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Scheduling: an emphasis on mental health and balance

**Disclaimer: By no means is the content on my website a substitute for a professional diagnosis or medical treatment. All of the information on this website is simply a reflection of my own personal experiences and the methods I have used to manage my tics and compulsions. The purpose of Mindful Coping is not to provide professional advice or endorse any treatments, medications or procedures. A licensed medical practitioner is the only person who can diagnose you with a mental illness, but regardless of whether or not you live with mental illnesses, I hope this blog can help you develop healthy habits to prioritize mindful wellness.

Maintaining a perfect GPA. AP classes. IB coursework. Athletic events. Performing arts tryouts. Community service hours. All that plus a social life? The life of a modern student is absolutely packed with pressure, mounting expectations, and fierce competition. As a result, heightened anxiety coupled with organizational issues have become prevalent issues especially for young teens and students suffering with mental disorders and illnesses. I urge you to read on to learn how I use online spreadsheets to optimize organization and prioritize health in order to best mitigate these issues.

How to make a schedule's simple! This template can guide you to incorporating organization and order into your daily schedule. The blocks are customizable, of course, and the dates and times are programmed to be easily modified as well, using the calendar function (select from "Week of:" tab on the top left, below "Daily Schedule"). And if you don't have access to a Google operating device, just use a pencil and paper!

You must be thinking, "What? Is this guy seriously telling me to make a schedule for school to get away from it?" Well, the short answer is absolutely. If you just think about how many hours you spent even today thinking about what you had to do instead of doing it, you'll quickly realize that your daily routine clearly lacks efficiency.

For many of us, our coursework consists of several classes with several assignments and due dates respectively. Especially during a pandemic where many of our daily routines have been transformed, it is essential to block out time to maximize your productivity which in turn will give you more time to relax, meditate, destress, and do the things you love.

Schedule sample:

Note how there are color coded blocks that represent different categories of tasks. This will help you visually break down your schedule to better envision the rest of your day. It might seem trivial, but I highly recommend you add specific times in your day to get ready, shower, exercise (this one is very important), and simply relax.

Incorporating non-school/work related tasks sporadically throughout your day will prevent burnout and fatigue. No matter how much mental stamina you think you have, your brain needs a break every once in a while.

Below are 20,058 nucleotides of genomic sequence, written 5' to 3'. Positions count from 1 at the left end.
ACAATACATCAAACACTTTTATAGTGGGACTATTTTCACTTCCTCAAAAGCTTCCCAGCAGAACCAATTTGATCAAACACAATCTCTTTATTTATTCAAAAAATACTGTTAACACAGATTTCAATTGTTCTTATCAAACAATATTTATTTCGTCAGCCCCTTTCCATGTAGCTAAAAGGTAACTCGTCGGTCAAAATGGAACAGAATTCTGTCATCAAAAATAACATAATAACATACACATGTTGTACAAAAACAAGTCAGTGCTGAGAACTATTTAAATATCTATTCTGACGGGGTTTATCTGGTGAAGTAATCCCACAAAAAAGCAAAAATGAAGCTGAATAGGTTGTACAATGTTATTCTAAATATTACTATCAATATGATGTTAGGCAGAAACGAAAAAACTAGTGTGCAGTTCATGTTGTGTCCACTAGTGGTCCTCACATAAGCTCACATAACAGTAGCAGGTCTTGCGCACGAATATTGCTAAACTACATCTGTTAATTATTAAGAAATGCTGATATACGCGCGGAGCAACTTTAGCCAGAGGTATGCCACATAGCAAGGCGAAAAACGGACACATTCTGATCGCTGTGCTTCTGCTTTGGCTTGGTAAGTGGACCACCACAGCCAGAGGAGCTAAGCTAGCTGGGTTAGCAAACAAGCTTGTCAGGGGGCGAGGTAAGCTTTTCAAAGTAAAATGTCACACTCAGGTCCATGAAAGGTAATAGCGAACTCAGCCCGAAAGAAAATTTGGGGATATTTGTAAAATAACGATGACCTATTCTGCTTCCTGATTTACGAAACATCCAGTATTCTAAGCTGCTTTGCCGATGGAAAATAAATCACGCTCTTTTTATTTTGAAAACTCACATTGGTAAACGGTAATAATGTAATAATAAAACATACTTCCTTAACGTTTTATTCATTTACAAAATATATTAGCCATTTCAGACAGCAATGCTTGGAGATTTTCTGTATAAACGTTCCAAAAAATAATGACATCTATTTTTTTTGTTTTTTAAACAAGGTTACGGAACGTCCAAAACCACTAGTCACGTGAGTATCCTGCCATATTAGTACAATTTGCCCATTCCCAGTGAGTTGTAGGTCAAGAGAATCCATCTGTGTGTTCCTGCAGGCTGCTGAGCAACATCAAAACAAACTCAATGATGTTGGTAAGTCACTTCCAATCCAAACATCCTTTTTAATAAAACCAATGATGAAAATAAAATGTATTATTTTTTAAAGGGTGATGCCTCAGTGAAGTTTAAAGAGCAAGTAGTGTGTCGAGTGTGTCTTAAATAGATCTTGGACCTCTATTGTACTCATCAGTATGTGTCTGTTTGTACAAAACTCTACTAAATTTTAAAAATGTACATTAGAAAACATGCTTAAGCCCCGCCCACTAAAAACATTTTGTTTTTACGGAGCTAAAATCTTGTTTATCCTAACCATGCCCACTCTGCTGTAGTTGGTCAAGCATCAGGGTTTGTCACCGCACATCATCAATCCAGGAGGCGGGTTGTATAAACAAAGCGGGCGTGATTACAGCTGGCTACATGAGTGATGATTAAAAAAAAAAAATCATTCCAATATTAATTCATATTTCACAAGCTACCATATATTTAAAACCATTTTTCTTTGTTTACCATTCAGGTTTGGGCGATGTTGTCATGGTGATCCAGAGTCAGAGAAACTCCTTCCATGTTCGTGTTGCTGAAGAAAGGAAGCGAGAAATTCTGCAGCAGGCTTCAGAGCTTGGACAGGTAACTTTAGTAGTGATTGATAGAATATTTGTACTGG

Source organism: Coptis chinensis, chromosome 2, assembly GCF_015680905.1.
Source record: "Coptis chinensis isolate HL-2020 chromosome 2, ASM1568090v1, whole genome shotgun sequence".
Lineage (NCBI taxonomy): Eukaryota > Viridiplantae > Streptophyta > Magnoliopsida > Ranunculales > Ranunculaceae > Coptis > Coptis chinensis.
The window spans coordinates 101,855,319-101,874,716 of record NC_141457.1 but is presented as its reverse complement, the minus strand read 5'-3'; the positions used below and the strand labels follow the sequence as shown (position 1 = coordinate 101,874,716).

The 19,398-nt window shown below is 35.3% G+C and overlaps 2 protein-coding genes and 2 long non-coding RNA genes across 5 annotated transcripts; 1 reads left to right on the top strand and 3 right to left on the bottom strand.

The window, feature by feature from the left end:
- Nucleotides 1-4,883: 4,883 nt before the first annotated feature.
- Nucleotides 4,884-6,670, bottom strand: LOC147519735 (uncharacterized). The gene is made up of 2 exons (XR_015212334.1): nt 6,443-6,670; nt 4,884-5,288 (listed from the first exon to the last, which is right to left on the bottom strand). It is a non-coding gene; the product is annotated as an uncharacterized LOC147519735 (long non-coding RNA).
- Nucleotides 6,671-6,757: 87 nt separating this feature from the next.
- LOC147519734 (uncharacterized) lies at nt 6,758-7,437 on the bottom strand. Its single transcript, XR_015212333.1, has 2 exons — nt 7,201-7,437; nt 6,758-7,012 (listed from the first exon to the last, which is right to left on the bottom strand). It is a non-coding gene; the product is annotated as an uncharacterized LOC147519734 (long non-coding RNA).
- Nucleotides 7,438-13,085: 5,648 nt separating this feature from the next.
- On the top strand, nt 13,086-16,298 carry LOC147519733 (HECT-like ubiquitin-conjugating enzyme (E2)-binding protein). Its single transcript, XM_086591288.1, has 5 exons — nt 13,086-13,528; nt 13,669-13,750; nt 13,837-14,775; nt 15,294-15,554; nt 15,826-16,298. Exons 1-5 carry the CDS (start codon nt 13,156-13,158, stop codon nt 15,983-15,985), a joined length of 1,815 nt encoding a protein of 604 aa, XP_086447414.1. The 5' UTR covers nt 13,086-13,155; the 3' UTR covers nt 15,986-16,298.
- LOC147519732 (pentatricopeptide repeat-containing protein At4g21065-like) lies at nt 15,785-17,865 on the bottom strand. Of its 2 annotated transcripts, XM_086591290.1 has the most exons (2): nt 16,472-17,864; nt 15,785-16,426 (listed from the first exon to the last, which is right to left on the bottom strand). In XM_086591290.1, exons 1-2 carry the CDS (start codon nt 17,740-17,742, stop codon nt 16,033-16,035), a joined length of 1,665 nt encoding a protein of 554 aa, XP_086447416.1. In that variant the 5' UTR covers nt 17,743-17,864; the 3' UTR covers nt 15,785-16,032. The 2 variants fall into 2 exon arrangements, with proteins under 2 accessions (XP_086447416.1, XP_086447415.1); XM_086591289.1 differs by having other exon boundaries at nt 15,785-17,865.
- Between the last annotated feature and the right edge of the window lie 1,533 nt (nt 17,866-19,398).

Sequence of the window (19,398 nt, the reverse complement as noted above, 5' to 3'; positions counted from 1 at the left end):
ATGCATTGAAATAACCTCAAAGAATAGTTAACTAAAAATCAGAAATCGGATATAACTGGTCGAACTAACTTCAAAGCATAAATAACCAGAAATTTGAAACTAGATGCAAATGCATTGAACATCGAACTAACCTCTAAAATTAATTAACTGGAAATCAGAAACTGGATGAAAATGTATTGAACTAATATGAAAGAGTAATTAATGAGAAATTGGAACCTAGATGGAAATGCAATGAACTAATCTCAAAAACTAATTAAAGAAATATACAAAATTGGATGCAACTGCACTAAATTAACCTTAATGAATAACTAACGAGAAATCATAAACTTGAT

Using the above suggestions, you avoid several pitfalls:

1) Unhealthy sleep schedules

2) Forgetting to take care of your physical body with sufficient exercise and hygiene

3) Looking like an absolute mess (trust me, you need time to get ready in the morning....I learned the hard way)

4) Extended periods of procrastination and putting off tasks for "later"

5) Late night cramming and unpleasant burnout/frustration

6) Forgetting to eat

7) Forgetting essential school/work related tasks

8) Saying you have "no time for hobbies"

9) And most importantly...putting off your health for "another time"

Not only do designated time blocks to exercise, relax, and do the things you love give you a much needed break from work, but they also give you crucial space to reflect on your health and mental wellbeing. Relaxing after being productive is satisfying, which will put your mind at ease. I know it feels so much easier to sleep in until 2pm, watch Netflix until 10pm, and cram your work until midnight, but you quickly realize how every aspect of your life becomes unsustainable; you'll feel heavy fatigue, mental drainage, lack of motivation, and consequently, your work will be subpar. When your body and mind begin deteriorating like this, it is your brain making a desperate attempt to tell you to make life changes NOW!

You need to be productive to relax better as well. When is your mind more at ease? When you have 25 deadlines due at the end of one week? Or when you have one task per hour that you can easily manage and execute? Obviously the latter.

Do not be frustrated if you find yourself struggling to follow the schedule exactly from Day 1. Every major life change takes time; I assure you that you will get used to this new lifestyle quickly, and it will reap priceless benefits. Make daily adjustments. Practice mindfulness. Use this new free time to practice coping mechanisms and meditation to combat symptoms. With the aid of this schedule, I have been able to have more time to practice therapy, meditation, and have fun playing the piano and swimming, while simultaneously being productive and producing higher quality school work.

Living with OCD or Tics/Tourette's, you know that the mental, physical, and social anxiety to endure is much greater than the average person. This, however, is not an excuse to sulk and allow your condition to get the better of you. Use it as a reason to even further prioritize your health and mental state.

Please contact me at to share your experiences, tips, techniques, or even just say hello!

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